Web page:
You are here:
EPA Sets New National Air Pollution Standard for Lead
[EPA press release - September 29, 1978]
Environmental Protection Agency Administrator Douglas M. Costle today announced EPA's final atmospheric air quality standard to protect the public health from exposure to airborne lead, a pollutant that may, even at low levels of exposure, harm human nervous and blood-forming systems. This is the first National ambient air standard EPA has issued since 1971.
"It is well known that at certain levels lead is highly toxic and can lead to permanent health damage or even death," Costle said. "What we are finding increasingly, moreover, is that even low levels of lead may have more harmful and persistent effects than we thought previously."
The final standard for airborne lead is 1.5 micrograms lead per cubic meter of air. This is the same standard proposed by EPA December 14, 1977, except that the proposal was figured on a monthly average, while the final standard is figured on a three-month average.
"In establishing the final standard," Costle said, "EPA determined that of the general population, young children (age 1-5 years) are the most sensitive to lead exposure. In 1970, there were 20 million children in the U.S. under five years old, of whom 12 million lived in urban areas and 5 million lived in center cities where lead exposure is the highest. The standard is based on preventing children in the U.S. from exceeding a blood level of 30 micrograms lead per deciliter of blood. Blood lead levels above 30 micrograms are associated with an impairment in cell function which EPA regards as adverse to the health of chronically exposed children. There are a number of other adverse health effects associated with blood lead levels above 30 micrograms in children as well as in the general population, including the possibility that nervous system damage may occur in children even without overt symptoms of lead poisoning.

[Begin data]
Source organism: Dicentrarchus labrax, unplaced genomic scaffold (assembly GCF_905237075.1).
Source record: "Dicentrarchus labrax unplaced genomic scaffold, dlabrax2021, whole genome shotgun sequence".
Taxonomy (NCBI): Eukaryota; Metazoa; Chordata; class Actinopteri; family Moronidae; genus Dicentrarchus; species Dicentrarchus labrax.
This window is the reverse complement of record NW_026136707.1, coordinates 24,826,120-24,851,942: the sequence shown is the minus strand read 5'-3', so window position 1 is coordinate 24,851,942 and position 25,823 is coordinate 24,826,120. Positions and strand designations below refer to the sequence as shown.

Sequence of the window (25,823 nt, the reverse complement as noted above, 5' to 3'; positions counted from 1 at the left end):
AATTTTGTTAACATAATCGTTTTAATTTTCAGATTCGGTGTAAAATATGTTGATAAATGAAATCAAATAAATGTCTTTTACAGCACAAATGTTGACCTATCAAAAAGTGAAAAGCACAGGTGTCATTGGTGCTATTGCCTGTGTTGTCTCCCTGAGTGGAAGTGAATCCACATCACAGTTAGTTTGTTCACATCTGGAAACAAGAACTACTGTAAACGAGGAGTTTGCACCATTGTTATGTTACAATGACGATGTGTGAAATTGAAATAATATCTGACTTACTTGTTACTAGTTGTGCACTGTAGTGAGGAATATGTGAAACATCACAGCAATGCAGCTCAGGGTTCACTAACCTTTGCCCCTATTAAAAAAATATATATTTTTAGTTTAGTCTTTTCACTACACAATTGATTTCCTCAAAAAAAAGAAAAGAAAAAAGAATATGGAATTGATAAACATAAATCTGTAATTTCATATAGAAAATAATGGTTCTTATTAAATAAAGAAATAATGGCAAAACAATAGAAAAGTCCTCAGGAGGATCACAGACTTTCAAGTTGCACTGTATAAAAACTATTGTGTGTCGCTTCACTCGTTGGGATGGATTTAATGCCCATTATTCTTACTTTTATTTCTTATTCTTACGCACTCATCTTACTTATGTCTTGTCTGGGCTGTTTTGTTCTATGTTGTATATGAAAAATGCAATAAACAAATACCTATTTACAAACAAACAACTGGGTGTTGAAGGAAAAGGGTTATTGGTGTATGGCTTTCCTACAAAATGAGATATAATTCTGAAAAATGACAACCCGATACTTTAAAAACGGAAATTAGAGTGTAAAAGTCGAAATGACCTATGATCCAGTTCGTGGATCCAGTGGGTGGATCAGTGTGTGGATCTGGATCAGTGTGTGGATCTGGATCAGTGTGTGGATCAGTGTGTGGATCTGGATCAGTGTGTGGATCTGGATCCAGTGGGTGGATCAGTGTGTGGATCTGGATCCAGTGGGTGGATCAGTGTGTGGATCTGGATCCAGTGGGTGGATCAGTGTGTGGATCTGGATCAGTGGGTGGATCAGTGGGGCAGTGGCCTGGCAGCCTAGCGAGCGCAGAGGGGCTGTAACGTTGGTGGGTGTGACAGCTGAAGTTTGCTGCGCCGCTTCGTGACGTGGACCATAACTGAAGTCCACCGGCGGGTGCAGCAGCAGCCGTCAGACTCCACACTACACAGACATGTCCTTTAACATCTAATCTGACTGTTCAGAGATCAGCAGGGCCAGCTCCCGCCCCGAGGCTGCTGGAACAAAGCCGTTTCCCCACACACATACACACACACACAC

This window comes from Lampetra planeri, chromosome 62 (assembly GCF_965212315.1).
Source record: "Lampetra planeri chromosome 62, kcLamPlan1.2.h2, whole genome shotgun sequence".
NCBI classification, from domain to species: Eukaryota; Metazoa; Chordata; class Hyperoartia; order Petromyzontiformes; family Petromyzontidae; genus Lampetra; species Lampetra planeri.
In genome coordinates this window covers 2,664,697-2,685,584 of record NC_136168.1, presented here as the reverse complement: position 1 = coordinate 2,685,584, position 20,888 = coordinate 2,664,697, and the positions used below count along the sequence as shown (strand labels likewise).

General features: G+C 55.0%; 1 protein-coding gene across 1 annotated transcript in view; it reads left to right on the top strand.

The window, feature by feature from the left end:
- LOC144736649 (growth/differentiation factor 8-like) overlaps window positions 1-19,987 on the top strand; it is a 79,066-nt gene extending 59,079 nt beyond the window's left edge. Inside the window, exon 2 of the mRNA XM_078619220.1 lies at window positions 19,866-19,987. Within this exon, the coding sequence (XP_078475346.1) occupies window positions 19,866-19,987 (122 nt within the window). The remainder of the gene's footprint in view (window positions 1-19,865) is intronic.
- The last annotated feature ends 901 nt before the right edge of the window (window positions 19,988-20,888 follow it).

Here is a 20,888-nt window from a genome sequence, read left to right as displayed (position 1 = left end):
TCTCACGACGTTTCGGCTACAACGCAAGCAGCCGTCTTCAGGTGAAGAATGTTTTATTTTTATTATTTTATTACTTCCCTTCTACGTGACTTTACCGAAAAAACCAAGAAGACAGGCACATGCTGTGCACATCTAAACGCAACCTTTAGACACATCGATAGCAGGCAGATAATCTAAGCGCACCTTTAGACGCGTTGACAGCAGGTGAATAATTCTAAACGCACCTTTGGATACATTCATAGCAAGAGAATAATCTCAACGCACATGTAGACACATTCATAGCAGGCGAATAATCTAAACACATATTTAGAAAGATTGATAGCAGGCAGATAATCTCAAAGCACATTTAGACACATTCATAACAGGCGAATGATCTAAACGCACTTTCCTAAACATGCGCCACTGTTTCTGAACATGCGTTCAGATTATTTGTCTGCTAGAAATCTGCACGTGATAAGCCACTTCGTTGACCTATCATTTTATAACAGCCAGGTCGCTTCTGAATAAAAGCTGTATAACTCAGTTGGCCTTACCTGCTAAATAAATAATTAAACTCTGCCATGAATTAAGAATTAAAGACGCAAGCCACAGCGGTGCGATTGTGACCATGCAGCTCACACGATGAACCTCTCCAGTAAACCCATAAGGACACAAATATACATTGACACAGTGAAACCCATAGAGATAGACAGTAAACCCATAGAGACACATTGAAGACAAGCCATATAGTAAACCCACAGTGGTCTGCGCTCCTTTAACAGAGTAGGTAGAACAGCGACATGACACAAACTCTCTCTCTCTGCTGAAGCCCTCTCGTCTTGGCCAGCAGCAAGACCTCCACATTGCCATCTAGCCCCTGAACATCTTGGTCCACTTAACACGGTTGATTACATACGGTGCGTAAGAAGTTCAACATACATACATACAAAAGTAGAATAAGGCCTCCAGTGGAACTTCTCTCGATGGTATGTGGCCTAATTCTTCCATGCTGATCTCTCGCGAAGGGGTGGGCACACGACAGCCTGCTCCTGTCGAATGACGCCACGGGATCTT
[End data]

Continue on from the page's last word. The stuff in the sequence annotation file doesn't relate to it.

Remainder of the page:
"About 90 percent of total air lead emissions come from automobile exhaust, which is the chief contributor in urban areas," Costle said. "EPA has been addressing the urban lead problem through its program to phase down leaded gasoline. So far that program appears to be successfully reducing lead levels in urban children.
"However, we face a very different set of problems regarding the non-ferrous smelter industry and other industrial sources of lead. In the U.S. there are now six primary lead smelters, 16 primary copper smelters and over 50 secondary lead smelters. These sources will require substantial controls on their current emissions in order to meet the ambient standard. I want to emphasize that we are dealing with two separate components of the environmental lead problem, and we are trying to provide two separate and appropriate solutions."
EPA anticipates that its present regulations phasing out lead in gasoline by October 1979, in conjunction with the controls on stationary sources of lead, will be sufficient to attain the ambient lead standards in urban areas by 1982.
"Most primary smelters have their greatest impact in more sparsely populated areas," Costle said. "Our preliminary assessments indicate that some non-ferrous smelters may not be able to technically or economically achieve the standard. But our information on how bad the environmental problem is and how much it will cost to control these sources adequately is not good enough.
"We intend to pursue a reasonable and responsible course in finding ways for this industry to comply with the law's health protection objectives. We do not believe that a major disruption of this industry is an acceptable consequence and we are determined to explore every avenue to avoid such an impact while still protecting public health.